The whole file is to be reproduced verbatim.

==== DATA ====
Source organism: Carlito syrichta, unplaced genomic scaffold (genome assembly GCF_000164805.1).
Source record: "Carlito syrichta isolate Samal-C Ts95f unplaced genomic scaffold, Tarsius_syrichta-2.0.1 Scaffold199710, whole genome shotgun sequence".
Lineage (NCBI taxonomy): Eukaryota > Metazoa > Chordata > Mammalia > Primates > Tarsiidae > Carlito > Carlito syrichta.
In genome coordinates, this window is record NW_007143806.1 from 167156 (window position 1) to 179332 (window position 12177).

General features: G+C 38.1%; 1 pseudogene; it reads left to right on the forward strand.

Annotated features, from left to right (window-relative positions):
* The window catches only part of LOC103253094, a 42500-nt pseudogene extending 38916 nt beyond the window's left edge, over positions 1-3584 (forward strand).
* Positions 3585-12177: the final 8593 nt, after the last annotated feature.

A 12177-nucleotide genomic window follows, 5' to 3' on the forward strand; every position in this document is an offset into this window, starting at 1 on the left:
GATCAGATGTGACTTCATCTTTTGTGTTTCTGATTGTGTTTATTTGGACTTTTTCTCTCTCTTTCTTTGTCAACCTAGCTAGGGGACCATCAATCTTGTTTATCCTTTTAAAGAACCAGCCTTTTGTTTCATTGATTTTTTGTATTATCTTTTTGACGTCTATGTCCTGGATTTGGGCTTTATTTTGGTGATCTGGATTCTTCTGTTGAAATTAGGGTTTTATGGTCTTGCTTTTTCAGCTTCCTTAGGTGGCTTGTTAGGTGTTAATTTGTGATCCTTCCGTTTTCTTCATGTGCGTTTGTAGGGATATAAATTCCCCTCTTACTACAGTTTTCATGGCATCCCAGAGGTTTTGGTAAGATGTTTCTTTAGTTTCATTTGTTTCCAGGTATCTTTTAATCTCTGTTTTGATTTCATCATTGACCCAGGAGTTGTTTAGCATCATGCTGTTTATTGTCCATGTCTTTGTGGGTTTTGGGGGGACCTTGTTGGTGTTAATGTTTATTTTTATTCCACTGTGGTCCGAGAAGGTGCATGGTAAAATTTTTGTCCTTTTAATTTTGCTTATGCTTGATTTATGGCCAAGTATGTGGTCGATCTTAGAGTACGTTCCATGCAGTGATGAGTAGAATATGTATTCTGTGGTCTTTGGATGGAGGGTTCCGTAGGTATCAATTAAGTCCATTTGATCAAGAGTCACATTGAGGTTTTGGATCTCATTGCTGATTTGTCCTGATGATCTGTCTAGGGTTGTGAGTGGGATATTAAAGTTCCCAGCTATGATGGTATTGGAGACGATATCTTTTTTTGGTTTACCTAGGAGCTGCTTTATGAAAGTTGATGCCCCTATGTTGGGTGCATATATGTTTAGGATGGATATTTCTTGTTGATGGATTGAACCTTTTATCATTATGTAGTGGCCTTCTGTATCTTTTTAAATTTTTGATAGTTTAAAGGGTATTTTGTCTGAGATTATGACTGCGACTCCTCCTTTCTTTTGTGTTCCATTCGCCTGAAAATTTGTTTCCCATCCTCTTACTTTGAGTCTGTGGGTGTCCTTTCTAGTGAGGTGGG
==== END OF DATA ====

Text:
Source organism: Carlito syrichta, unplaced genomic scaffold (genome assembly GCF_000164805.1).
Source record: "Carlito syrichta isolate Samal-C Ts95f unplaced genomic scaffold, Tarsius_syrichta-2.0.1 Scaffold199710, whole genome shotgun sequence".
Lineage (NCBI taxonomy): Eukaryota > Metazoa > Chordata > Mammalia > Primates > Tarsiidae > Carlito > Carlito syrichta.
In genome coordinates, this window is record NW_007143806.1 from 167156 (window position 1) to 179332 (window position 12177).

General features: G+C 38.1%; 1 pseudogene; it reads left to right on the forward strand.

Annotated features, from left to right (window-relative positions):
* The window catches only part of LOC103253094, a 42500-nt pseudogene extending 38916 nt beyond the window's left edge, over positions 1-3584 (forward strand).
* Positions 3585-12177: the final 8593 nt, after the last annotated feature.

A 12177-nucleotide genomic window follows, 5' to 3' on the forward strand; every position in this document is an offset into this window, starting at 1 on the left:
GATCAGATGTGACTTCATCTTTTGTGTTTCTGATTGTGTTTATTTGGACTTTTTCTCTCTCTTTCTTTGTCAACCTAGCTAGGGGACCATCAATCTTGTTTATCCTTTTAAAGAACCAGCCTTTTGTTTCATTGATTTTTTGTATTATCTTTTTGACGTCTATGTCCTGGATTTGGGCTTTATTTTGGTGATCTGGATTCTTCTGTTGAAATTAGGGTTTTATGGTCTTGCTTTTTCAGCTTCCTTAGGTGGCTTGTTAGGTGTTAATTTGTGATCCTTCCGTTTTCTTCATGTGCGTTTGTAGGGATATAAATTCCCCTCTTACTACAGTTTTCATGGCATCCCAGAGGTTTTGGTAAGATGTTTCTTTAGTTTCATTTGTTTCCAGGTATCTTTTAATCTCTGTTTTGATTTCATCATTGACCCAGGAGTTGTTTAGCATCATGCTGTTTATTGTCCATGTCTTTGTGGGTTTTGGGGGGACCTTGTTGGTGTTAATGTTTATTTTTATTCCACTGTGGTCCGAGAAGGTGCATGGTAAAATTTTTGTCCTTTTAATTTTGCTTATGCTTGATTTATGGCCAAGTATGTGGTCGATCTTAGAGTACGTTCCATGCAGTGATGAGTAGAATATGTATTCTGTGGTCTTTGGATGGAGGGTTCCGTAGGTATCAATTAAGTCCATTTGATCAAGAGTCACATTGAGGTTTTGGATCTCATTGCTGATTTGTCCTGATGATCTGTCTAGGGTTGTGAGTGGGATATTAAAGTTCCCAGCTATGATGGTATTGGAGACGATATCTTTTTTTGGTTTACCTAGGAGCTGCTTTATGAAAGTTGATGCCCCTATGTTGGGTGCATATATGTTTAGGATGGATATTTCTTGTTGATGGATTGAACCTTTTATCATTATGTAGTGGCCTTCTGTATCTTTTTAAATTTTTGATAGTTTAAAGGGTATTTTGTCTGAGATTATGACTGCGACTCCTCCTTTCTTTTGTGTTCCATTCGCCTGAAAATTTGTTTCCCATCCTCTTACTTTGAGTCTGTGGGTGTCCTTTCTAGTGAGGTGGG